Jon Kocan

Jon Kocan

Deer hunters have hit the woods with the start of archery season. A few have found success, but all have most certainly found the happiness that climbing back into a blind or tree stand brings. I look forward to this time of year more than any other, and some of the reasons might be ones that only hunters can understand.

Now that hunters are back in the woods, it’s important to remember there are a lot of things that make avid deer hunters different from everybody else. We willingly shun the company of others to sit by ourselves in the woods. Right now, that also means feeding aggressive mosquitoes, but in a few months it could include enduring freezing temperatures with a smile on your face.

Our alarms are set earlier on the weekend than during the work week. We all wear similar clothes that are a rendition of some type of tree bark, limbs and leaves. The only way we will be home before dark is if a successful harvest occurs.

We begin to carry around odd supplies. I keep a container of rechargeable batteries and handful of SD cards on me at all times. They leave with me like my cup of coffee in the morning just in case I get the chance to check a trail camera. It also means I spend more time recharging batteries than people who drive electric cars.

In late November, the smell of Thanksgiving dinner has only one rival, and that’s the smell of a buck in rut. The mark of success for my deer season is having a buck in the back of my SUV that smells so bad of rut and urine that I have to drive with the windows down no matter how cold it is.

I can’t speak for all hunters, but I have a laundry list of superstitions that begin to dictate my hunting success. One is wearing a shirt my brother gave me 25 years ago. I wouldn’t think of deer hunting without it on. Others are too odd to divulge, but sometimes it takes a lot to appease the deer Gods.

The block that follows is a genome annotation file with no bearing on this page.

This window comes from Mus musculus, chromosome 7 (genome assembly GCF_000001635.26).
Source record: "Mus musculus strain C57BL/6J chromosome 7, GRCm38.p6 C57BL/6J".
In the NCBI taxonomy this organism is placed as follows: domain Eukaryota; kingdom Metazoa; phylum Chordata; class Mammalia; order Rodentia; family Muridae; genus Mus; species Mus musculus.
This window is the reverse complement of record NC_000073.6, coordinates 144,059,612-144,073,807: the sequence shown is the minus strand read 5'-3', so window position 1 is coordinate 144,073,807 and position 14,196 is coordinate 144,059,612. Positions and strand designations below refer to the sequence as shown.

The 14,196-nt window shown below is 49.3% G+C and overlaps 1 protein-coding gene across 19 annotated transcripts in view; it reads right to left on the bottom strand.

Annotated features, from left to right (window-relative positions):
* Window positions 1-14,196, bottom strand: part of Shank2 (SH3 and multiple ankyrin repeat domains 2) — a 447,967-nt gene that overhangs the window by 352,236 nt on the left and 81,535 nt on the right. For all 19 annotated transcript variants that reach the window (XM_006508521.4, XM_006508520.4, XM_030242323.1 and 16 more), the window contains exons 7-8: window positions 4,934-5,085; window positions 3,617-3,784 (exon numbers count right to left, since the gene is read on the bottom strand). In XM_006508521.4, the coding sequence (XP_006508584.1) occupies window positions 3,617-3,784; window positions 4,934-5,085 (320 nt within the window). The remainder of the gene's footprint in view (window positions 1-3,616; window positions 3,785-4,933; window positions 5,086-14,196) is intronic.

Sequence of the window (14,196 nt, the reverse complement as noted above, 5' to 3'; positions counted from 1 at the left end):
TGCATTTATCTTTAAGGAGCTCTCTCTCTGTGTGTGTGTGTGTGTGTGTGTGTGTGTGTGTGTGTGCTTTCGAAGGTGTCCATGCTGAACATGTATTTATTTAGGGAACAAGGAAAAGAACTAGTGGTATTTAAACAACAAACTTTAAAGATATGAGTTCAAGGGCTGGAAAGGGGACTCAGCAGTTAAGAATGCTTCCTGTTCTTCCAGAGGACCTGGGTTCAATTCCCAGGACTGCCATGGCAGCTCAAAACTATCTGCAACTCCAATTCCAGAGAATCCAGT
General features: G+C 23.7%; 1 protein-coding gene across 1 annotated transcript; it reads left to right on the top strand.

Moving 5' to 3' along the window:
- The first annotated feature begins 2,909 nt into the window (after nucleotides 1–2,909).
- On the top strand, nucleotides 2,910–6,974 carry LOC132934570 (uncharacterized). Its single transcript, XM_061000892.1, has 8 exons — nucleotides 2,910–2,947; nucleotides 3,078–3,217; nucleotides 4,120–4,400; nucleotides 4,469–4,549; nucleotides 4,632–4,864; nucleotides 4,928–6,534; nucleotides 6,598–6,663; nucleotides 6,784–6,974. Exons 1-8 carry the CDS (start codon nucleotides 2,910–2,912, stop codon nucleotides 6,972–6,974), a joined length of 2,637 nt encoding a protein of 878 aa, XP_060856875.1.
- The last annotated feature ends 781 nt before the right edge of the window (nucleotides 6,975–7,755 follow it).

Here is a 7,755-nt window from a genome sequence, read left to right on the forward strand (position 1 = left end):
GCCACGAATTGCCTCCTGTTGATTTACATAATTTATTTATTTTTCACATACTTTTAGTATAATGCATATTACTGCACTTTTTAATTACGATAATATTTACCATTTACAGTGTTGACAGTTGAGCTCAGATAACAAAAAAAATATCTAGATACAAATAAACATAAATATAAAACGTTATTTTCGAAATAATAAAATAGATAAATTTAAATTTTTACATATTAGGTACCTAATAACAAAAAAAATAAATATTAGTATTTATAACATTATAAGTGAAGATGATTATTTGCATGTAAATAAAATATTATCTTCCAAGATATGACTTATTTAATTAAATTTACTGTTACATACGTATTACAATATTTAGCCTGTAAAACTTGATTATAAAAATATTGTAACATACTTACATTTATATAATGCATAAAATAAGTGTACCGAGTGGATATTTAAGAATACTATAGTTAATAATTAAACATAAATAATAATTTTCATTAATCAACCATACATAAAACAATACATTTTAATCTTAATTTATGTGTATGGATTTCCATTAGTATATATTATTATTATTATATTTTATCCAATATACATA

I draw the line at carrying around a bottle of deer urine, but many do.

The No. 1 piece of weather information for the next two months will be wind direction. Next will be how hard the wind will blow, then the temperature and other measurable information. There is also a definite increase in tracking the moon phase.

Unfortunately for those who don’t deer hunt, they miss amazing sunrises and sunsets, and the chance to absorb and observe the Cross Timbers as local deer go through the fall ritual that is the rut.

To those who do deer hunt, I’ll also be somewhere in a tree this weekend, weather permitting. I’ll have my lucky shirt on while swatting mosquitos, and mainly concerned with the direction the wind is blowing. With me will be SD cards and batteries, and if everything works out, my truck will smell like a deer that’s been peeing on himself.

Rut report

There’s nothing like warm weather and windy conditions to make a slow start to bow season. The next week or two of deer activity always seems hard to predict, but bucks are sliding into the rut and opportunities exist.

Rubs and scrapes should appear any time, and as soon as this sign appears can be the best time to catch a buck making his mark.

Jon Kocan is the Stillwater News Press outdoors writer and a longtime hunter. He can be reached at jkocan@stwnewspress.com.

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